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Creating Realistic Grass with VRayProxies - Part 1

This tutorial will show you how to create a field of grass using VRayProxy objects and the VRayScatter plugin. Software used: 3ds Max, V-Ray, VRayScatter (for other alternatives see below), Advanced Painter (free script)

1 The first stage is to create some individual blades of grass and then make a small area of grass that can later be distributed thousands of times onto your terrain.

The 3 individual blades of grass were modeled as a plane object with 81 segments, collapsed to an editable poly and then I moved the vertices into position in the left and front viewports. You could use a bend modifier as well, just make sure the final object has as few polygons as you can get away with.

2 I then used a very handy script called Advanced Painter to 'paint' about 100 blades of grass over a 1m1m plane object. Set Advanced Painter to randomize mode, tell it to scatter as copies (not instances), pick the 3 blades of grass as the objects to be scattered and set the min and max scale and z rotation values to something like 0.75 - 1.25 and -45deg +45deg. Then select the plane object, click paint and paint the grass on until it looks like a natural clump of grass. I usually scatter some smaller blades round the circumference of the circle to the clumps blend together better when rendered. Instead of adv. painter, you could also use the 3ds Max compound scatter object, scatter by Peter Watjes, or just do it by hand!

3 The final stage here, before exporting as a VRayProxy, is to make sure your blades of grass aren't instances, otherwise you will run into problems later on. I normally collapse all the blades into one object (make one blade unique then attach all other blades to it when in editable poly mode). You could do a reset xform too, for good measure. Another thing I did was to apply a box UVW map to it before I collapsed it, as I wanted to make the tips of the grass lighter. Right click on the mesh and choose the export to VRayProxy option to save it as a vrmesh file.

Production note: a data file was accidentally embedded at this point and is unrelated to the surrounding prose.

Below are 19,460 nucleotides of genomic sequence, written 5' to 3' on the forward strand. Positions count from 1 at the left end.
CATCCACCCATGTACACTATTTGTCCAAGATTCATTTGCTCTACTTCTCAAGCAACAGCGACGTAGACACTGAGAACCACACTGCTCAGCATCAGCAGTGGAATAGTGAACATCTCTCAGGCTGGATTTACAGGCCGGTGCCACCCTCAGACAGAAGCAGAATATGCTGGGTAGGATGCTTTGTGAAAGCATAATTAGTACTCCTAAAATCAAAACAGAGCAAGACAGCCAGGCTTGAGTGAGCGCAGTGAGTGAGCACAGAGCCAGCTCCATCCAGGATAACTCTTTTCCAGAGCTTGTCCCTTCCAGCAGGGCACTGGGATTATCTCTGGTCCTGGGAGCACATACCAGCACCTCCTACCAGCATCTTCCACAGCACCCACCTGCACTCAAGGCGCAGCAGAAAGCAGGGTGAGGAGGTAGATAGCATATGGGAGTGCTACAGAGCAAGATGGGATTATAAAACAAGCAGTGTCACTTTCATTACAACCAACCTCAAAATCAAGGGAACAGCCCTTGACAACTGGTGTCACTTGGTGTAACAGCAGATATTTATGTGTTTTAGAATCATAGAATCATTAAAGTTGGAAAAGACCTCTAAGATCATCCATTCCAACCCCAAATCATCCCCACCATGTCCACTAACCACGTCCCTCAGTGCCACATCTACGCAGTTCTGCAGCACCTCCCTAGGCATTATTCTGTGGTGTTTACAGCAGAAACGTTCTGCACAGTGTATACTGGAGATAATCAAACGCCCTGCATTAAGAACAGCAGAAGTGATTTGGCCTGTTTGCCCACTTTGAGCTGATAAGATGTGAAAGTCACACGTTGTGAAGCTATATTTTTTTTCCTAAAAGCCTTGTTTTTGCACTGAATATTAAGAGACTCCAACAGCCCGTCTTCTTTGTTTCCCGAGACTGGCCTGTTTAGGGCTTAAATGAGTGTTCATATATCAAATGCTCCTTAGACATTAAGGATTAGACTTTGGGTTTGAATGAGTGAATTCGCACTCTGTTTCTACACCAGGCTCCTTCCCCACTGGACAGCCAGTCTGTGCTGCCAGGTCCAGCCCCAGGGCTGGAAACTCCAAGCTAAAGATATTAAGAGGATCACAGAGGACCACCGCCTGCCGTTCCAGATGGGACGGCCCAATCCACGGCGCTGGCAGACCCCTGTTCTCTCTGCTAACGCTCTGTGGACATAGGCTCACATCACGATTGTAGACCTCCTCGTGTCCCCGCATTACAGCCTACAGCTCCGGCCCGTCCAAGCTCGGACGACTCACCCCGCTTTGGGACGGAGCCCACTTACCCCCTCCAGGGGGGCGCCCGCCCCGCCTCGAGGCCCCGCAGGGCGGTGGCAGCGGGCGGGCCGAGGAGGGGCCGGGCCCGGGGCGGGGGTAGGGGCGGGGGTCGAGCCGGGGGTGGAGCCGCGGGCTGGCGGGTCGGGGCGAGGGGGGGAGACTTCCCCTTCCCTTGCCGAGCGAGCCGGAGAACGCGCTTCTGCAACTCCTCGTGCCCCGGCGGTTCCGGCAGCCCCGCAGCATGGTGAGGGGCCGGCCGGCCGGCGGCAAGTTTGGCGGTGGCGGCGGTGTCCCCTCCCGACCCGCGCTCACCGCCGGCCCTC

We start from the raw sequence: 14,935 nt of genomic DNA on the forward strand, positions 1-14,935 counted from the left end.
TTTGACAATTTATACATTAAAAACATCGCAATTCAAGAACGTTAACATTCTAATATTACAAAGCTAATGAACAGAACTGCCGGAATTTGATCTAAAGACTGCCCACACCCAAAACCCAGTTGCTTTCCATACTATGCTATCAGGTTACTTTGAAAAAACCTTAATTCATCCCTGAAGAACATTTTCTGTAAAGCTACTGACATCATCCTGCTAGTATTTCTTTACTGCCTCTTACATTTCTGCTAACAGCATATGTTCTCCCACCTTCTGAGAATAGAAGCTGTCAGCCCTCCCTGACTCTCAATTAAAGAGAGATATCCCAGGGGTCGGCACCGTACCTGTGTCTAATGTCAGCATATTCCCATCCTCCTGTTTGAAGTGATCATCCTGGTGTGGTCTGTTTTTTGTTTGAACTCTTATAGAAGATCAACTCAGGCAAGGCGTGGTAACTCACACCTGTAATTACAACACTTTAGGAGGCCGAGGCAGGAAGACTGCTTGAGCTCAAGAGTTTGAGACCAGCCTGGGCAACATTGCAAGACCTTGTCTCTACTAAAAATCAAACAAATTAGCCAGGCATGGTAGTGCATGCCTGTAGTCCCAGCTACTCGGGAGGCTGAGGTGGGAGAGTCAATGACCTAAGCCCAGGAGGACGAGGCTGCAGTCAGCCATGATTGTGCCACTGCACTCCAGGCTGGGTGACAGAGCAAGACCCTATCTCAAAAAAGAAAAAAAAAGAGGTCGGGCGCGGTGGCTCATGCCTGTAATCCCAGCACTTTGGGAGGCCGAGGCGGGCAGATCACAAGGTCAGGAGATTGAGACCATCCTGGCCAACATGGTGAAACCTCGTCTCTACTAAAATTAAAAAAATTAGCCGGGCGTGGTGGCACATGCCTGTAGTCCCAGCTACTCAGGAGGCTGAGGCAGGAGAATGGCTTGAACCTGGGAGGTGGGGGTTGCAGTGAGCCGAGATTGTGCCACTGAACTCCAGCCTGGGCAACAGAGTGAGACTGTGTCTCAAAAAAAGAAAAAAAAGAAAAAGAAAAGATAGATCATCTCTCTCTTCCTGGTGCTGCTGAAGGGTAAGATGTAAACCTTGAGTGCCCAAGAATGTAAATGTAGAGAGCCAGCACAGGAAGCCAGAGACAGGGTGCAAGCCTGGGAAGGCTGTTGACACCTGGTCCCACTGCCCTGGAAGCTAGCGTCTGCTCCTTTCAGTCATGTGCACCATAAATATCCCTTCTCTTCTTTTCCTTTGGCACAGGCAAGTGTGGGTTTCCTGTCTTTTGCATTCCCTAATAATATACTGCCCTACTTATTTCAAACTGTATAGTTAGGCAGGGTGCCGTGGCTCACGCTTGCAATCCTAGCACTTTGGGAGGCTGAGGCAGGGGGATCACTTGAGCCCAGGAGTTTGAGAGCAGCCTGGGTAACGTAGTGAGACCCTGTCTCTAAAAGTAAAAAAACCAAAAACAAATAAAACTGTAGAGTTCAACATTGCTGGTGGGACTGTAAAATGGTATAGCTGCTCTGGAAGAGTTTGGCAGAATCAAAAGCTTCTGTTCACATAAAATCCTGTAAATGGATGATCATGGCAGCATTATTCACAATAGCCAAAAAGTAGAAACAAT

4 Now comes the fun part! Choose VRayScatter from create/vray and place it somewhere in your scene. Switch to the edit panel and load up the vrmesh you made in the earlier steps. Then you need to choose your terrain object and at that point you should see lots of boxes being scattered over your terrain.

There are alternatives to VRayScatter as well:

  • The makers of VRayScatter are currently working on a new product called multiscatter which will supersede VRayScatter.
  • Forest by Itoosoft is apparently very capable, and there is a free version so well worth trying out.
  • Groundwiz Planter can use VRayProxies.
  • you can just as easily use the free Advanced Painter script to distribute the proxies once you have made them. It might take a while though, and your viewport will probably slow down after a while.
  • you could distribute the proxies using 3dsmax particles

Continue to part two of this tutorial where I use similar techniques to make shorter grass and go over the material set up for the grass blades.



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Peter is a freelance visualisation specialist based in Sweden. He started with arch viz after training and working as an architect in the UK. Architectural photography is his main source of inspiration but enjoys the freedom and possibilities that working in 3d offers.

www.peterguthrie.net

Download scene file in Part 2
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